I was brought to tears today, suddenly, unexpectedly, by the ringing of a bell. I had passed a small sign earlier, and I knew that the ringing signified the completion of someone’s chemotherapy. As I heard cheers, I thought how amazing this group of individuals (who I could not see, closeted as I was behind a curtained space) had a shared experience of crossing the finish line.
There is a lot of good news related to the dreaded word, “cancer.” City of Hope summed up five oncology breakthroughs to bring joy this holiday season. As a physician myself who treats skin cancer, I am always interested in cutting-edge cancer cures. I have only become more interested as I was diagnosed with early-stage breast cancer a little less than two months ago, and I am at the start of my own chemotherapy journey. It is, according to my doctor, “chemo-lite”: just one traditional agent (Taxol/ paclitaxel) and one targeted treatment (Herceptin/trastuzumab).
People hear the word “cancer” and may turn away from the subject, but everyone should know two things about chemotherapy in this rapidly changing field. One, there are numerous medications and potential treatment plans. Two, not every cancer is the same, and because of individual differences, the choice of chemotherapy may differ. And, amazingly, some may not even need chemotherapy.
Why is this important to know? Cancer is on the rise, and personalized medicine is as well. You or someone you love has a 40 percent lifetime risk of being diagnosed with a cancer. Even if you have finished chemotherapy yourself, your experience (from the past) may not be the same as someone else’s experiences in today’s changing world of oncology. Even if you know they have the “same” cancer – like “breast cancer” – there are different types of breast cancer, in situ or invasive lobular or ductal carcinomas, angiosarcoma, etc…. Depending on the exact type of cancer, treatment can be different. Even the exact same diagnosis in a pathology report (“invasive ductal carcinoma“) might have different prognostic markers (e.g., molecular data or tissue stains) that will direct treatment. You should not assume that you know how someone will be treated based on your own experience or someone else’s prior experience. And you must not predict side effects based on your own experience or your friend’s experience.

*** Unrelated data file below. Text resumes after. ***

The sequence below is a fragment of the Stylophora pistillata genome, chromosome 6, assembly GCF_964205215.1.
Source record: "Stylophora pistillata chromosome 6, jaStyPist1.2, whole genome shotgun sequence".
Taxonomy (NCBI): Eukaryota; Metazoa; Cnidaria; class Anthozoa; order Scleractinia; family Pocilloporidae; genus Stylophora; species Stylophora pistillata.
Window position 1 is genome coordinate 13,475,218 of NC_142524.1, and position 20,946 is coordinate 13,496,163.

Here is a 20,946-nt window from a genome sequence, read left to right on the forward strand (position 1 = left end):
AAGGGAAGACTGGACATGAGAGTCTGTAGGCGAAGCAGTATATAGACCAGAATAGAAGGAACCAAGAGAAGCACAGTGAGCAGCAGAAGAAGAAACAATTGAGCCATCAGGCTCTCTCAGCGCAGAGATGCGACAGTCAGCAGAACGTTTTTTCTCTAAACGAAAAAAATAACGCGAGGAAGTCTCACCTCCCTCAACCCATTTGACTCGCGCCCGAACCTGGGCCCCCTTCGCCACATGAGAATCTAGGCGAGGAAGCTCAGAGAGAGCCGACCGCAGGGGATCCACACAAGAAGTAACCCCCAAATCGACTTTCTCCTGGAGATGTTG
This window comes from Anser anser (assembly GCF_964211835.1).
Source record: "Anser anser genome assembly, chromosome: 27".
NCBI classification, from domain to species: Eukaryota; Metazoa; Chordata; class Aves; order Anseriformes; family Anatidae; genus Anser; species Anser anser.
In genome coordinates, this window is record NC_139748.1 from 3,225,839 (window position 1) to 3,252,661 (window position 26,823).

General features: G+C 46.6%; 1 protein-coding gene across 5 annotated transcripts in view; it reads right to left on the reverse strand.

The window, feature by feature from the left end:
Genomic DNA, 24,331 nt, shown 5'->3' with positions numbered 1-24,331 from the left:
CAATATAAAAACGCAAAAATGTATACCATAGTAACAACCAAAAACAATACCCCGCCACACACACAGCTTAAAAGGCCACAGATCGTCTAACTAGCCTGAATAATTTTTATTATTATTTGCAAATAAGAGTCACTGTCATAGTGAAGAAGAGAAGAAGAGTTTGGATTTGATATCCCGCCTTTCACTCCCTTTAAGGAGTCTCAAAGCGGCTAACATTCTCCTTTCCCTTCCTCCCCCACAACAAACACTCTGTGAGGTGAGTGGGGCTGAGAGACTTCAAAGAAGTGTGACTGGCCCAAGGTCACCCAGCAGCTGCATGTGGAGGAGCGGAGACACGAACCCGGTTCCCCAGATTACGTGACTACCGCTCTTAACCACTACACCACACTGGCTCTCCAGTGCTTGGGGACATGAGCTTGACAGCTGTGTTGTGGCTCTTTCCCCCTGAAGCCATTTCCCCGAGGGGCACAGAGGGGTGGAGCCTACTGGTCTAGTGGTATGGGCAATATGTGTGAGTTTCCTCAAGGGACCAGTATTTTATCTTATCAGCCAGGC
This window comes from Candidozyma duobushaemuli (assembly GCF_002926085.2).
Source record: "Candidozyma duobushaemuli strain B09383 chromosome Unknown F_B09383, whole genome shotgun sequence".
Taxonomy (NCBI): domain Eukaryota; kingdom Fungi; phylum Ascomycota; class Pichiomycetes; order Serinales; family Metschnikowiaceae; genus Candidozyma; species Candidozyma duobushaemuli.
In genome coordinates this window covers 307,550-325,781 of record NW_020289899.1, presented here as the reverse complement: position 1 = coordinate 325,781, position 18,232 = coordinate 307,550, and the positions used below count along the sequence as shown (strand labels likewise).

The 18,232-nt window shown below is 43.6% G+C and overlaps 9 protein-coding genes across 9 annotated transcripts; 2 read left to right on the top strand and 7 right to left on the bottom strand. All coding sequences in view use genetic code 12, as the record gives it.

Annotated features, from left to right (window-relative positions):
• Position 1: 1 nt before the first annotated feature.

For the multiple and variable medications and treatment plans, side effects can overlap or be different. By recognizing diversity, we might be better able to support cancer patients who need it. For example, paclitaxel causes hair loss in almost everyone who receives it. The association with nausea or vomiting is much less common. Knowing about hair loss, I can prepare by warning my kids that I will start to look different, get a wig prescription, or try to prevent hair from falling out with scalp cooling therapy. I opted against the latter because I hate being cold, and at this point, my hair is not that important to me (so I think). Maybe my feelings will change!
Right now, speaking strictly for myself, alone time is what I need and crave. Being a mother, physician, and wife, I habitually consider others and their needs first, and I am accustomed to doing so. Because of my upbringing, a lifetime of conditioning makes thinking of others first seems natural. Even with a diagnosis of invasive ductal carcinoma of the breast, to put myself first feels unnatural and, quite frankly, stressful. When I am alone, I am not lonely, and the aloneness helps create self-care, allowing me to put my needs first. I know others who crave having company and think that feeling alone would be the worst thing. There is a difference between feeling alone vs. being alone, and a certain amount of quiet time with myself is the highest form of self-care that I can think of.
Cancer and chemotherapy treatment is yet another arena in which we can see how individual differences cannot easily be molded into a collective, generalized experience. Take the time to ask, if you want to give support, how someone who has cancer might best feel supported. Everyone is different, and I imagine the answers will not be the same.
For myself, I look forward to ringing that bell with excitement.
The author is an anonymous physician.